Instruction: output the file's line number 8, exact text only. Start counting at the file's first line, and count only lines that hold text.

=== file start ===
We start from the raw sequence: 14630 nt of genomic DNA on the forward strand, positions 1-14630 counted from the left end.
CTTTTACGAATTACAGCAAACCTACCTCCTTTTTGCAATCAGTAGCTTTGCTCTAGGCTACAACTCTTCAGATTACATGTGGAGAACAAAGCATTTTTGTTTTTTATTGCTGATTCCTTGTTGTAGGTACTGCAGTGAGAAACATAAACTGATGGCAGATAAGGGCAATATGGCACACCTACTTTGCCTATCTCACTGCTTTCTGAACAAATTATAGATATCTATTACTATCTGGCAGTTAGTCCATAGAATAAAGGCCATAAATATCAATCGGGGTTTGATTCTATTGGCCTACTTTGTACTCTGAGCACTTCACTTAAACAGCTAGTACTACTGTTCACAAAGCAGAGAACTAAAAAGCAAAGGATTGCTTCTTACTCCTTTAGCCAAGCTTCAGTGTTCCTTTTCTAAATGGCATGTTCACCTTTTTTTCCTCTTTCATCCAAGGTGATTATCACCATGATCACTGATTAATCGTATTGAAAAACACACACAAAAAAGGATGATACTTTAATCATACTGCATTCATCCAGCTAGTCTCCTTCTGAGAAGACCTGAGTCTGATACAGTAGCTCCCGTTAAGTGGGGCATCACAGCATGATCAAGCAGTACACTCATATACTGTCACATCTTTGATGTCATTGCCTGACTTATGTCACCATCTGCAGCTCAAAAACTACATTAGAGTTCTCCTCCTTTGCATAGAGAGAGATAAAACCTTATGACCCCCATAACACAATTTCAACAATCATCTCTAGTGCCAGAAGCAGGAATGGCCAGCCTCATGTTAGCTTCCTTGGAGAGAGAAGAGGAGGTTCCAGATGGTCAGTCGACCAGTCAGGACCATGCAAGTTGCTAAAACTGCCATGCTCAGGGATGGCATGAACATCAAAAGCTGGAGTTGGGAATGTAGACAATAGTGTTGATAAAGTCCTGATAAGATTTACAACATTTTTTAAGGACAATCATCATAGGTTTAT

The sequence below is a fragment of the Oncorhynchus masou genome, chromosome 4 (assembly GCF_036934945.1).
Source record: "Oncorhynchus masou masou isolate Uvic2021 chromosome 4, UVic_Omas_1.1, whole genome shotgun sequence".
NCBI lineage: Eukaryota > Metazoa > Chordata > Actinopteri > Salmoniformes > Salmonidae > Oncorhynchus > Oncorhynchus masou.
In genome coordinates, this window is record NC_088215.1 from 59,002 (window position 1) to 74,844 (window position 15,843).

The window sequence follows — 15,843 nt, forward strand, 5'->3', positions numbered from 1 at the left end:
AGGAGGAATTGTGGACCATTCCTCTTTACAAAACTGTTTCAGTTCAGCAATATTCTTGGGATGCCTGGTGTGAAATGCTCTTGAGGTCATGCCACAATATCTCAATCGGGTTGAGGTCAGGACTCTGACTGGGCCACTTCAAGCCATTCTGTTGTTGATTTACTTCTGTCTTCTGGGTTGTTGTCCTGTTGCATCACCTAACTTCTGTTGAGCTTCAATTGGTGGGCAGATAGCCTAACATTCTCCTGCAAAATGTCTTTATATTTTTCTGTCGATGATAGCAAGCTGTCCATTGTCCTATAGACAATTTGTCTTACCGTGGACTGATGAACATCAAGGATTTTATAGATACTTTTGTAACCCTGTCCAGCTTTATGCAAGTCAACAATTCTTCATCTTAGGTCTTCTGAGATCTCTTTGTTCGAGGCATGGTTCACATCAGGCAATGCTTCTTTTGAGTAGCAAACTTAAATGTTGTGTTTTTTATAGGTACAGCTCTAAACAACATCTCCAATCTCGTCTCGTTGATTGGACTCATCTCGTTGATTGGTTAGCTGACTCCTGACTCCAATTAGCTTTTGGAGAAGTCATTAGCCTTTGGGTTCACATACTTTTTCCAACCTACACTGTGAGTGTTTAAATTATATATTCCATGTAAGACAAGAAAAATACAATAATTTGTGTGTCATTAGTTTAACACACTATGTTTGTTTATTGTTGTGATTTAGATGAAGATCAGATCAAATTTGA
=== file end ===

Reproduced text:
AGGAGGAATTGTGGACCATTCCTCTTTACAAAACTGTTTCAGTTCAGCAATATTCTTGGGATGCCTGGTGTGAAATGCTCTTGAGGTCATGCCACAATATCTCAATCGGGTTGAGGTCAGGACTCTGACTGGGCCACTTCAAGCCATTCTGTTGTTGATTTACTTCTGTCTTCTGGGTTGTTGTCCTGTTGCATCACCTAACTTCTGTTGAGCTTCAATTGGTGGGCAGATAGCCTAACATTCTCCTGCAAAATGTCTTTATATTTTTCTGTCGATGATAGCAAGCTGTCCATTGTCCTATAGACAATTTGTCTTACCGTGGACTGATGAACATCAAGGATTTTATAGATACTTTTGTAACCCTGTCCAGCTTTATGCAAGTCAACAATTCTTCATCTTAGGTCTTCTGAGATCTCTTTGTTCGAGGCATGGTTCACATCAGGCAATGCTTCTTTTGAGTAGCAAACTTAAATGTTGTGTTTTTTATAGGTACAGCTCTAAACAACATCTCCAATCTCGTCTCGTTGATTGGACTCATCTCGTTGATTGGTTAGCTGACTCCTGACTCCAATTAGCTTTTGGAGAAGTCATTAGCCTTTGGGTTCACATACTTTTTCCAACCTACACTGTGAGTGTTTAAATTATATATTCCATGTAAGACAAGAAAAATACAATAATTTGTGTGTCATTAGTTTAACACACTATGTTTGTTTATTGTTGTGATTTAGATGAAGATCAGATCAAATTTGA